Long journey back from brain injury
Mark Thomas' life came crashing to a halt in 2006 after he "smashed his head" into a microwave-sized rock while mountainbiking downhill.
He suffered a serious head injury and had to learn to walk and talk again.
"That was the start of a huge journey," he said. "I basically had to re-learn everything."
After a long, slow recovery, Mr Thomas, 45, returned to work two months ago, seven years after his accident.
He now works 30 hours a week as a caregiver working with others who have suffered life-changing injuries. He wants them to know there is hope after suffering serious trauma.
"Some people can't get back from brain injuries or mental illness or what happens to them," he said. "I wanted to get better. I wanted to change things in my life. If you make that choice in life and really work hard it will happen to you."
He shared his story with the Nelson Mail to raise awareness of brain injuries - which are often called the hidden injury.
"It's very hard to understand something you can't see."
Mr Thomas was a top mountainbiker in his age group. He also raced speedway bikes and played rugby league.
He was training for the next round in the NZ Cup when he fell on the Broken Axe track on Nelson's Kaka Hill. His bike clipped a small stump, washing out his handle bars. He hit the rock, which moved in the impact, and was knocked out.
Mr Thomas went to work that night but half an hour into his night shift at the MDF plant he suffered a dizzy spell and started vomiting.
"The next thing I knew I was in Nelson Hospital."
After a stay in hospital he was able to return home when a friend left his job to offer him 24-hour support. Then the hard work of re-learning everyday tasks began.
"I couldn't walk for eight months and I had to use a walking frame. I started only getting 20 metres up the road and was exhausted."
His recovery hit a major block when he became deeply depressed and angry. His weight ballooned and he abused alcohol to cope.
Unable to walk, he was forced to face his demons without the help of fast-paced hobbies that had once helped him deal with stress.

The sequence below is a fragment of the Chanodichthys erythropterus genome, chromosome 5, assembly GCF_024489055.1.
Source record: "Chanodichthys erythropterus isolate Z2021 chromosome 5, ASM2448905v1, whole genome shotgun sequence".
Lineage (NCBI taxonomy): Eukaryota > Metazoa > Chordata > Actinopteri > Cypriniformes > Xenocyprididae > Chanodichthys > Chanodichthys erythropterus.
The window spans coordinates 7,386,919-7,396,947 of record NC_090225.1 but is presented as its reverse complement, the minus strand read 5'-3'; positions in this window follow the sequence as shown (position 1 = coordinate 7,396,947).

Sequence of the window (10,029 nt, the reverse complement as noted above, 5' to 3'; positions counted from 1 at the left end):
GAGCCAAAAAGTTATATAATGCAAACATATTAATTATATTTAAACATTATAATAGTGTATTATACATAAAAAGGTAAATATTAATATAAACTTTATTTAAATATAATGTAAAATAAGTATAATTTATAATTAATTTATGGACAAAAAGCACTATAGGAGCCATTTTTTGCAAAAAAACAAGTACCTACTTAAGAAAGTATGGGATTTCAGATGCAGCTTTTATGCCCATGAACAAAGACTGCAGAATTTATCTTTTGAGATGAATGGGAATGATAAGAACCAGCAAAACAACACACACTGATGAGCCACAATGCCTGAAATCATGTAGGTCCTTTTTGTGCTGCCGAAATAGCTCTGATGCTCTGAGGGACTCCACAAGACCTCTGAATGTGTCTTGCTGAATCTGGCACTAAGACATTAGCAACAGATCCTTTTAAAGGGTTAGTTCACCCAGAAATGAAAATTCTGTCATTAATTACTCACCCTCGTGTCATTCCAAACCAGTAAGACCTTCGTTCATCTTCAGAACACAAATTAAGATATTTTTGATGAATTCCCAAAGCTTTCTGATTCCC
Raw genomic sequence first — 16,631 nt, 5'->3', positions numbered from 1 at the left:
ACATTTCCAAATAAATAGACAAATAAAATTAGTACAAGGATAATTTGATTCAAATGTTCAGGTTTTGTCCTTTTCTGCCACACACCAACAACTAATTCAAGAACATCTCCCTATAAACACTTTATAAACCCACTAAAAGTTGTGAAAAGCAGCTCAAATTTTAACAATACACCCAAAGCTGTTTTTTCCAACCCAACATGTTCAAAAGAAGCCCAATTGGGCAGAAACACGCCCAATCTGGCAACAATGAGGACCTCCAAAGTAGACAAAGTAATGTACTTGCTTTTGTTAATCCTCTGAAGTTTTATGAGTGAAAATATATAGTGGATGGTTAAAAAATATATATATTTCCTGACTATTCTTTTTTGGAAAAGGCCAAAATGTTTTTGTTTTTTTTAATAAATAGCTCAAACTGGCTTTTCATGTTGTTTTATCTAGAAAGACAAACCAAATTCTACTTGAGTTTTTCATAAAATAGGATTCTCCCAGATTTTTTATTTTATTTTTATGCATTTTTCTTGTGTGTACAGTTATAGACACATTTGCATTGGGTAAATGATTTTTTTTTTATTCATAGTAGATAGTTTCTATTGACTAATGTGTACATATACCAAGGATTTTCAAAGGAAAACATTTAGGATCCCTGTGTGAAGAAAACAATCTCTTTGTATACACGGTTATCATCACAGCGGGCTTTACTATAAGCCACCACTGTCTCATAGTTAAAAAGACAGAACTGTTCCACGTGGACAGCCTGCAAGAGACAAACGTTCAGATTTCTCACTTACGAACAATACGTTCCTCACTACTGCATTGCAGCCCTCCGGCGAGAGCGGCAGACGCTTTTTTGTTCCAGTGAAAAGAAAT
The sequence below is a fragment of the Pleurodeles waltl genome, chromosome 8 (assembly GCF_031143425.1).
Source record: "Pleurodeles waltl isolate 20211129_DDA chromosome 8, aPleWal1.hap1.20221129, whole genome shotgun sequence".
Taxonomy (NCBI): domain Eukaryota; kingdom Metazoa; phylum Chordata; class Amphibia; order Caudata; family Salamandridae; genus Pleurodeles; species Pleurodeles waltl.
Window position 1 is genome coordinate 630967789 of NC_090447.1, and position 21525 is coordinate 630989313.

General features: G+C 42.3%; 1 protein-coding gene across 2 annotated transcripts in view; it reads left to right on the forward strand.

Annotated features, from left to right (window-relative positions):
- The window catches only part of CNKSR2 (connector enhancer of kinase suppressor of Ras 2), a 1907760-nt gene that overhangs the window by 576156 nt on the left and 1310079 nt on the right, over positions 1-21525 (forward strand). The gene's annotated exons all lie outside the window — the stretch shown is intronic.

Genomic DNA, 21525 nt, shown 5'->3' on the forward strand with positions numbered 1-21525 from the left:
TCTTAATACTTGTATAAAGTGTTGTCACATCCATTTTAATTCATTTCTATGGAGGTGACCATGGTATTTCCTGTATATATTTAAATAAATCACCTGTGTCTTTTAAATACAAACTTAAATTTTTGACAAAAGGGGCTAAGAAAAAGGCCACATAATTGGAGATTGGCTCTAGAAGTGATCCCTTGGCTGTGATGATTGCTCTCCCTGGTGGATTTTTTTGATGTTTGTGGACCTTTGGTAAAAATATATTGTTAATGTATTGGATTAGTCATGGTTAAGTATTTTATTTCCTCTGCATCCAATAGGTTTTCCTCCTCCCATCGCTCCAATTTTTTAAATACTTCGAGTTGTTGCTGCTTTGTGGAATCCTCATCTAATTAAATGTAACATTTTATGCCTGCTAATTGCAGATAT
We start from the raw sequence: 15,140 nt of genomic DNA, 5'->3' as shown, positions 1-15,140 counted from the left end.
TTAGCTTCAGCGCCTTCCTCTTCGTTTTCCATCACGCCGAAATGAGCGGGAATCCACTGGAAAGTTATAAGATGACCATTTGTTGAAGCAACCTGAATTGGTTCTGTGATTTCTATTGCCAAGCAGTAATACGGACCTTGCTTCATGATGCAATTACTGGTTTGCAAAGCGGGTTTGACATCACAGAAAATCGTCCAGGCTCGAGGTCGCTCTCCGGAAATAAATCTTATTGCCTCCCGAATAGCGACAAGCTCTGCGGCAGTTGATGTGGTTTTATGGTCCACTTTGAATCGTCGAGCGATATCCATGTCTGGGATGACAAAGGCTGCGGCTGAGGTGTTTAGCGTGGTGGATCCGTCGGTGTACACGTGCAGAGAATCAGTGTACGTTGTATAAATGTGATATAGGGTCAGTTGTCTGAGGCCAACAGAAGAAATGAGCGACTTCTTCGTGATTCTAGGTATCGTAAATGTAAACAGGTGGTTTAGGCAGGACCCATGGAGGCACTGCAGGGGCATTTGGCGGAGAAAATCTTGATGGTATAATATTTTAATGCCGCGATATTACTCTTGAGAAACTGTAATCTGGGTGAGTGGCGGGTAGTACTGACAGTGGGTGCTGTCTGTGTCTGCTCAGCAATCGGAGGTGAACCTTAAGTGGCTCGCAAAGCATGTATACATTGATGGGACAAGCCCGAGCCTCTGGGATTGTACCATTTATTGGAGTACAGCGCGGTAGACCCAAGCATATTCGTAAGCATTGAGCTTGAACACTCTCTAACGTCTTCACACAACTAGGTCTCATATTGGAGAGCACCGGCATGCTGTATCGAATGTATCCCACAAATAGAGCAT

After a few years of struggling he made contact with the Brain Injury Association Nelson, which helped him understand about brain injuries and gave him coping strategies.
Other people, including workers at mental health provider Nikau House and neuro-psychologist Elena Moran, helped him immensely. "I couldn't do it myself. [Thinking I could] was the biggest mistake in my life," he said.
"I thought I could manage things when I couldn't. I say that's one big thing to people - that you need to use the resources in the right way to help."
He credits his determination and the slow, steady pace of his recovery to getting through. Staying active and the help he had to do that was also critical.
Fatigue is something brain injury sufferers have to manage and Mr Thomas has learnt to conserve his energy to avoid burnout.
He worked for two years voluntarily to build up his stamina so he could return to work fulltime.
He believed others who did not take the time to prepare their body probably had a greater chance of failing.
Working 30 hours a week is a bittersweet milestone as ACC now views him as independent and has stopped compensation payments. He now has to survive and support his children on a smaller wage.
"For someone who's been out of work for a long time and worked hard to get back to work that's quite a harsh reality to face."
Mr Thomas says despite his injury he is now a better person. Before the accident he could be abrupt and sharp. He now cares about people and wants to help others. "My son said, ‘I love you Dad, you are not a grumpy dad any more', that really made me open my eyes.
"I'm a completely different man to what I was before I had the injury, from the steps I chose to take," he said. "Even though I've a brain injury I'm a smarter and more intelligent man."
From being looked after by the Nelson Marlborough District Health Board he now is looking after others in the care of the health board.
"All the hard things I went through have made me realise I can be quite helpful in working for the DHB and that's why I worked really hard to get this job.
"I get a great satisfaction going home at the end of the day thinking I'm helping them on their path to independence and I'm on my independence path. I'm a happy man now and my life is moving forward every day."
DID YOU KNOW?
Every day 90 people in New Zealand suffer a brain injury. A brain injury occurs when brain cells or pathways connecting them are damaged. There are numerous causes including car crashes, accidents, sports injuries, assaults, brain tumours and neurotoxic disorders. Brain injuries can range from mild to severe. Even a mild brain injury can leave someone with memory and concentration difficulties, fatigue, depression and reduced awareness.
- © Fairfax NZ News